Is the alternative a gradual escalation in the number ofnuclear-weapons states, all the new entrants beginning theirenterprise for, naturally, only the peaceful purposes of nuclearenergy?
Not necessarily, although if the present duplicity continues that isprecisely what will happen. The first requirement is to expand theclub of decision-makers on this subject to a realistic 15 or so. Thiswould include the five recognised nuclear powers, the fourunrecognised ones, and those waiting at the door with a polite smileon their face. The dismantling of weapons, if that is considered apriority, cannot be symmetrical. The smaller powers will not surrendertheir deterrent to suit someone's clever numbers game. But the key tode-escalation is some form of security guarantees in which the threatof invasion by a superpower is removed from the range of optionsavailable to it. Will this be acceptable to those who have thecapability of invasion? One thinks not. Some very good arguments canbe made for intervention, including provocation by irresponsiblestates. But unless nations feel that their national integrity can besafe by means other than nuclear weapons, the stockpile of weaponswill continue to grow. If this argument works for Israel then it worksfor Palestine as well. Gaza and the West Bank may not have their ownweapons, but there can always be a surrogate arsenal.
Sometimes, the most important problems need the artificial impetus ofa deadline to move. There is one such visible. America is preparingfor a review conference on the Nuclear Proliferation Treaty in thespring of 2010.
Both the treaty and the world have changed beyond recognition since itwas first envisaged.
The Big Five will have to take a deep breath and ask one questionbefore they pepper the rest of the world with their queries. Why arethey the Big Five of the international jungle? Was there some divinedispensation that made China a member of this Five, smug with nuclearweapons and a veto in the Security Council, and kept India outside?The Big Five were fortuitous in being official allies, although onecould argue that the Indian Army, which fought in Africa, played assignificant a part in the Allied victory as the armies of China andFrance. Moreover, India was a colony, and had no independent right ofchoice between the Allies and the Axis. Be that as it may, what isrelevant is the contemporary world and not that of Hitler andMussolini. To lock the world up in the power equations of 1945 is notthe best route to the solutions needed for 2009 and 2010.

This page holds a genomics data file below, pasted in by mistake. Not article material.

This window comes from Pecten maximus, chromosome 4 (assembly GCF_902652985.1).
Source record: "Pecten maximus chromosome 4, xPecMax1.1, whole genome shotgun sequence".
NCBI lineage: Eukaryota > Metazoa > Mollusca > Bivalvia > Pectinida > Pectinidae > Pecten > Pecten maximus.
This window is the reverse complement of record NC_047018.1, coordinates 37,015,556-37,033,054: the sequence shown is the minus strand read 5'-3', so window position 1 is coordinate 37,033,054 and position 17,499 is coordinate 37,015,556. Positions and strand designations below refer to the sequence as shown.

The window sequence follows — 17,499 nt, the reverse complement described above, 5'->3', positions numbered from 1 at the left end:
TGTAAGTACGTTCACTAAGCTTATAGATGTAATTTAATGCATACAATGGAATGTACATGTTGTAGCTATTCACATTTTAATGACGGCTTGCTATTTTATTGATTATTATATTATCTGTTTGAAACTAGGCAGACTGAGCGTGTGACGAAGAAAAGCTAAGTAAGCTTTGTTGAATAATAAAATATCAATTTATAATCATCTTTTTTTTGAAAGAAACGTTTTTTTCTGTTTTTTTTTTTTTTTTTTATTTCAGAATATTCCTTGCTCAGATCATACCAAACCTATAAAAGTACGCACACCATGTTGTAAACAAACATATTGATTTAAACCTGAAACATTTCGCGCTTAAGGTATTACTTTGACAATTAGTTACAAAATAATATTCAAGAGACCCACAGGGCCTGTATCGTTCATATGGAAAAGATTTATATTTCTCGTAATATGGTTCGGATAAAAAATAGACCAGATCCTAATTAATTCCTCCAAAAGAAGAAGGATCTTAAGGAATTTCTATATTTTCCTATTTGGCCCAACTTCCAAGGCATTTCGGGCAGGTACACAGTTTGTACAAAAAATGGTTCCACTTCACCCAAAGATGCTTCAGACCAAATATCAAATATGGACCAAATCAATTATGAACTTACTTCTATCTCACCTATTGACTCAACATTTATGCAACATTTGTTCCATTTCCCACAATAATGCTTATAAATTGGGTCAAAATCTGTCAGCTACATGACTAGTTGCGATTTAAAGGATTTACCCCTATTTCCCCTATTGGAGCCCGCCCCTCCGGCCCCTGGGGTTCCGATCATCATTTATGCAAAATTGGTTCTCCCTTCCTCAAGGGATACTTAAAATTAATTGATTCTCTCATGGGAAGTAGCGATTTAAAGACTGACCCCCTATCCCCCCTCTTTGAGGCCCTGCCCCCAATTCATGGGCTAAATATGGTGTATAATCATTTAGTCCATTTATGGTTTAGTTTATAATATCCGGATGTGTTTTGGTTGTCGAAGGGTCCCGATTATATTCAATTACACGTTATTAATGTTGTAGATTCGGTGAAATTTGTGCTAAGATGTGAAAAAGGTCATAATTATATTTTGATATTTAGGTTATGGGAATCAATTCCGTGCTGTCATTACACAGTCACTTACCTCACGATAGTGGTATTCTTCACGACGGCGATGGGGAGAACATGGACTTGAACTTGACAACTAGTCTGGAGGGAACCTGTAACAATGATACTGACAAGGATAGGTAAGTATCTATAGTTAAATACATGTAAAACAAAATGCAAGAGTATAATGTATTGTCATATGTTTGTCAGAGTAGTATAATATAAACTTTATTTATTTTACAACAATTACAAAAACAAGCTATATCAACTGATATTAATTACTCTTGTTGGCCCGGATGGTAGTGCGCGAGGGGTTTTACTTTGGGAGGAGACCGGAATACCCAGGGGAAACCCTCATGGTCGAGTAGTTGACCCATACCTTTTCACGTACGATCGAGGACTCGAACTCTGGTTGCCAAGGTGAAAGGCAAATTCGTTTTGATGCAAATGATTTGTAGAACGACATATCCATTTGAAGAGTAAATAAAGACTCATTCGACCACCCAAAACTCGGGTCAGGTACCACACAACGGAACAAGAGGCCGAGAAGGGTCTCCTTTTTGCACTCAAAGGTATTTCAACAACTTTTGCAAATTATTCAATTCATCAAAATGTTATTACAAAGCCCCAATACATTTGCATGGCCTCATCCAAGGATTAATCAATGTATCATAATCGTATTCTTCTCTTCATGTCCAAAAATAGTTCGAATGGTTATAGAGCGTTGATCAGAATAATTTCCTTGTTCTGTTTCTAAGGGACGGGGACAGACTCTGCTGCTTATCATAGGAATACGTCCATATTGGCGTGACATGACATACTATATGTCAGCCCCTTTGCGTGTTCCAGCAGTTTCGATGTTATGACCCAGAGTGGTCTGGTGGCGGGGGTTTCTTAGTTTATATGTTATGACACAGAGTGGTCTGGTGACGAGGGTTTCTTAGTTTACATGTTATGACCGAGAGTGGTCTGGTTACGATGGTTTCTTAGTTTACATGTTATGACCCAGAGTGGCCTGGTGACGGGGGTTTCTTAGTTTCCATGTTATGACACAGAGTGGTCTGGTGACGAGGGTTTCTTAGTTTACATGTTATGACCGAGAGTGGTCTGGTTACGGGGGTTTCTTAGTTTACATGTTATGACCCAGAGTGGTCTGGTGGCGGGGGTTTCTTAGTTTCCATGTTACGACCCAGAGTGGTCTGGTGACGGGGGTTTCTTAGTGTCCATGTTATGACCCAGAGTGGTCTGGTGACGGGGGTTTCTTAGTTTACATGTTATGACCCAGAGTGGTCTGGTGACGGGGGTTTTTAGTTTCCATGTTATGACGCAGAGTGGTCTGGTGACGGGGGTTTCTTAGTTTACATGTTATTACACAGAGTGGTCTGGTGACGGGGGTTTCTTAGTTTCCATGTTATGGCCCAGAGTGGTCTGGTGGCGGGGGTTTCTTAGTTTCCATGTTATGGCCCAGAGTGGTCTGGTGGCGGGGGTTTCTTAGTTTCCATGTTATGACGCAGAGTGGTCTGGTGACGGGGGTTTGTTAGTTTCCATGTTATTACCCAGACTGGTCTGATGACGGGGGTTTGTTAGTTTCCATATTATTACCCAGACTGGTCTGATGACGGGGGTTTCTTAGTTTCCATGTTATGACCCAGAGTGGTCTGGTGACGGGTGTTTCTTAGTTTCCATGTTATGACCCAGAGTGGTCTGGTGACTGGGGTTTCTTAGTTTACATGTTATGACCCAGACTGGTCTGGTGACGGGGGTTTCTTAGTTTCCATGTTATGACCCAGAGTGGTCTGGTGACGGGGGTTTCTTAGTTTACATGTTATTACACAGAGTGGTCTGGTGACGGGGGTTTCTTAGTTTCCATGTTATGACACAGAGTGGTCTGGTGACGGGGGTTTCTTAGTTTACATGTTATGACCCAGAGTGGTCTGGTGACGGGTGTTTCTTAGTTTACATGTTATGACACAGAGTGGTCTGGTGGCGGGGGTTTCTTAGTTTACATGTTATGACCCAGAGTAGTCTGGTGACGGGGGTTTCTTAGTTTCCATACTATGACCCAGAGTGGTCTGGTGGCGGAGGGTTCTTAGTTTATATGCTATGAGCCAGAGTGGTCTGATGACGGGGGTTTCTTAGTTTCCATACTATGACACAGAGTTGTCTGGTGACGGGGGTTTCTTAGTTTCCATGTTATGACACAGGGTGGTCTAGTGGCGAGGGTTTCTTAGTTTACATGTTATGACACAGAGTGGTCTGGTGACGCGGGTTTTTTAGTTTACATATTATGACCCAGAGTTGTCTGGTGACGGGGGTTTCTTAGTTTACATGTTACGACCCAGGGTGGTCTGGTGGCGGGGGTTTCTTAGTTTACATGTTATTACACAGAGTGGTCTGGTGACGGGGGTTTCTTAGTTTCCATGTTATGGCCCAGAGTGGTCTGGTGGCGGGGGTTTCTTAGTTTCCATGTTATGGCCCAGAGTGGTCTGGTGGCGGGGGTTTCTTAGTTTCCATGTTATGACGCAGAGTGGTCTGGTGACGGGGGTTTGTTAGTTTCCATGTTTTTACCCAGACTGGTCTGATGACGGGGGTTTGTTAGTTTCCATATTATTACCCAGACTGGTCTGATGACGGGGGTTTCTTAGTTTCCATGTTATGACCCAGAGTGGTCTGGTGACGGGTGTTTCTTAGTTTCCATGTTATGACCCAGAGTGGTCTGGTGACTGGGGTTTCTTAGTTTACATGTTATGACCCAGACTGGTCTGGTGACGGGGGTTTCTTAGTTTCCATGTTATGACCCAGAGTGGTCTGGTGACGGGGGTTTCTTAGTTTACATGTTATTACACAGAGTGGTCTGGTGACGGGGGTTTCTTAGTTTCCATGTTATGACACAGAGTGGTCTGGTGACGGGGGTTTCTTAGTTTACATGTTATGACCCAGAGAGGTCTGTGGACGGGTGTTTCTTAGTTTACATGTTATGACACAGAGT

Those who have institutionalised their power always find an excuse topostpone its surrender, if they can no longer justify its continuity.
The rationale heard most often for the veto-nuclear-United Nationsregime is that it has preserved world order for six decades. This istrue only to the point that we have not blown the earth tosmithereens, for the world has seen more conflict after the SecondWorld War than before it. The point should not be lost on the Big Boysthat a noose has emerged: these "minor" conflicts have become thesource of major danger because nuclear weapons could well slip out ofthe tight monopoly of Governments.
The simple fact that A.Q. Khan was never punished is a message thatwill be heard by those who seek to emulate him.